• the human immune system at an extremely high level of resolution;
  • diverse cells found in different parts of the brain and nervous system;
  • epithelial tissue, which lines the inside and outside of organs and is a protective layer in blood vessels; and
  • tumours from cancer patients studied at single-cell resolution, including malignant cells, surrounding normal cells and immune cells.

Dr Sarah Teichmann is Head of Cellular Genetics at the Sanger Institute, and is also a Director of Research in the Physics Department/University of Cambridge, and a Senior Research Fellow of Churchill College, Cambridge.

Dr Aviv Regev is Chair of the Faculty at the Broad Institute and is also a computational and systems biologist, a professor of biology at MIT, a Howard Hughes Medical Institute Investigator, and director of the Klarman Cell Observatory and Cell Circuits Program at the Broad Institute.

Key supporters of this project include Dr Cori Bargmann from the Chan Zuckerberg Initiative; Prof Sten Linnarsson from the Karolinska Institute,Sweden; Dr Piero Carninci and Dr Jay W. Shin from the RIKEN Center for Life Science Technologies, Japan; Prof Michael Stratton and Dr Peter Campbell, Wellcome Trust Sanger Institute; Prof Alexander van Oudenaarden and Prof Hans Clevers, Hubrecht Institute, Netherlands; Prof Eric Lander, Broad Institute of MIT and Harvard; Prof Jonathan Weissman, University of California-San Francisco (UCSF) and Howard Hughes Medical Institute; Prof Arnold Kriegstein, UCSF ; Dr Nir Hacohen, Massachusetts General Hospital; Prof Gary Nolan, Stanford School of Medicine; Prof Euhd Shapiro and Dr Ido Amit, Weizmann Institute of Science, Israel; Prof Dana Pe'er, Sloan Kettering Institute; Prof Chris Ponting, University of Edinburgh and the Sanger Institute; and Prof Steve Quake, Stanford University and the Chan Zuckerberg Biohub. 

Quotes from supporters
“The human cell atlas will be a foundational resource for the entire biomedical community.  This is exactly the kind of transformative technology that will advance the mission of curing, preventing, or managing all diseases by the end of the century. The Chan Zuckerberg Science Initiative is thrilled to be part of this international collaborative effort.” - Dr Cori Bargmann from the Howard Hughes Medical Institute and the incoming president of science at the Chan Zuckerberg Initiative (CZI)
“This is perfect timing for the Human Cell Atlas initiative, as the technology is now suitably advanced to carry it out.  As with the Human Genome project, this initiative is likely to stimulate further innovations in Single Cell Genomics and related technologies, enabling us to delve even deeper into how cells function.” - Dr Piero Carninci, Director of the Division of Genomic Technologies, Deputy Center Director at RIKEN Center for Life Science Technologies, Japan
“The Human Cell Atlas is the most exciting initiative to come out of the life science community in a long time. In sickness and in health, cells are the fundamental units of life, and only by knowing our cells will we be able to fully comprehend the mechanisms of human disease.” - Prof Sten Linnarsson, Professor of Molecular Systems Biology from the Karolinska Institute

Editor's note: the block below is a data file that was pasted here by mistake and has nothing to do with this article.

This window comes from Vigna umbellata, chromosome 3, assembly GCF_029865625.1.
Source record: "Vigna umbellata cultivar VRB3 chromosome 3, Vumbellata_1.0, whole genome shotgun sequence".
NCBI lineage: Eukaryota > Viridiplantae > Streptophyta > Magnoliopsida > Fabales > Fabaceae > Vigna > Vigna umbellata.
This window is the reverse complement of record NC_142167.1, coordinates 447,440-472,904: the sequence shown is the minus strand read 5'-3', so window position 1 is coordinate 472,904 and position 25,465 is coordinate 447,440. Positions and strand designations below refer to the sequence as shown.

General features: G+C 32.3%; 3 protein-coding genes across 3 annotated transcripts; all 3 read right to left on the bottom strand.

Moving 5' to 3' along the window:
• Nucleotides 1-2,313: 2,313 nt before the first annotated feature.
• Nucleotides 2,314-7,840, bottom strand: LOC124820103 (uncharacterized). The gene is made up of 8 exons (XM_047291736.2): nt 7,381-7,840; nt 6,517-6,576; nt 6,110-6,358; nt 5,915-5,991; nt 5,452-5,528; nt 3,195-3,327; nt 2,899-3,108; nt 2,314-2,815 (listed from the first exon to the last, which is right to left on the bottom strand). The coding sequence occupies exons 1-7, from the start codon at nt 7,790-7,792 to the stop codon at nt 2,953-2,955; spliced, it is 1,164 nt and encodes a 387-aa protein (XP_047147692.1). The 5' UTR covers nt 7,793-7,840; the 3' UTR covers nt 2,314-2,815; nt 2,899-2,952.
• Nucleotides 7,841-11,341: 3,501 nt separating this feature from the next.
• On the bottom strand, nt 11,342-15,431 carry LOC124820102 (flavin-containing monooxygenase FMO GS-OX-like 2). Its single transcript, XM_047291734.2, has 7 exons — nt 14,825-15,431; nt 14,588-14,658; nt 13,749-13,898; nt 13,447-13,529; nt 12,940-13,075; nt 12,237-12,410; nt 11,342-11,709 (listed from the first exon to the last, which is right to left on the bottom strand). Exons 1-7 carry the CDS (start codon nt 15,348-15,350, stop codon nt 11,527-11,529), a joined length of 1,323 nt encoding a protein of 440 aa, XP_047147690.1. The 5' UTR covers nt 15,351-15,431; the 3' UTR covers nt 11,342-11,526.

To learn more: 

The Broad Institute of MIT and Harvard
Broad Institute of MIT and Harvard was launched in 2004 to empower this generation of creative scientists to transform medicine. The Broad Institute seeks to describe all the molecular components of life and their connections; discover the molecular basis of major human diseases; develop effective new approaches to diagnostics and therapeutics; and disseminate discoveries, tools, methods, and data openly to the entire scientific community.

Founded by MIT, Harvard, Harvard-affiliated hospitals, and the visionary Los Angeles philanthropists Eli and Edythe L. Broad, the Broad Institute includes faculty, professional staff, and students from throughout the MIT and Harvard biomedical research communities and beyond, with collaborations spanning over a hundred private and public institutions in more than 40 countries worldwide.

 The Wellcome Trust Sanger Institute
The Wellcome Trust Sanger Institute is one of the world's leading genome centres. Through its ability to conduct research at scale, it is able to engage in bold and long-term exploratory projects that are designed to influence and empower medical science globally. Institute research findings, generated through its own research programmes and through its leading role in international consortia, are being used to develop new diagnostics and treatments for human disease.

Wellcome exists to improve health for everyone by helping great ideas to thrive. We’re a global charitable foundation, both politically and financially independent. We support scientists and researchers, take on big problems, fuel imaginations and spark debate.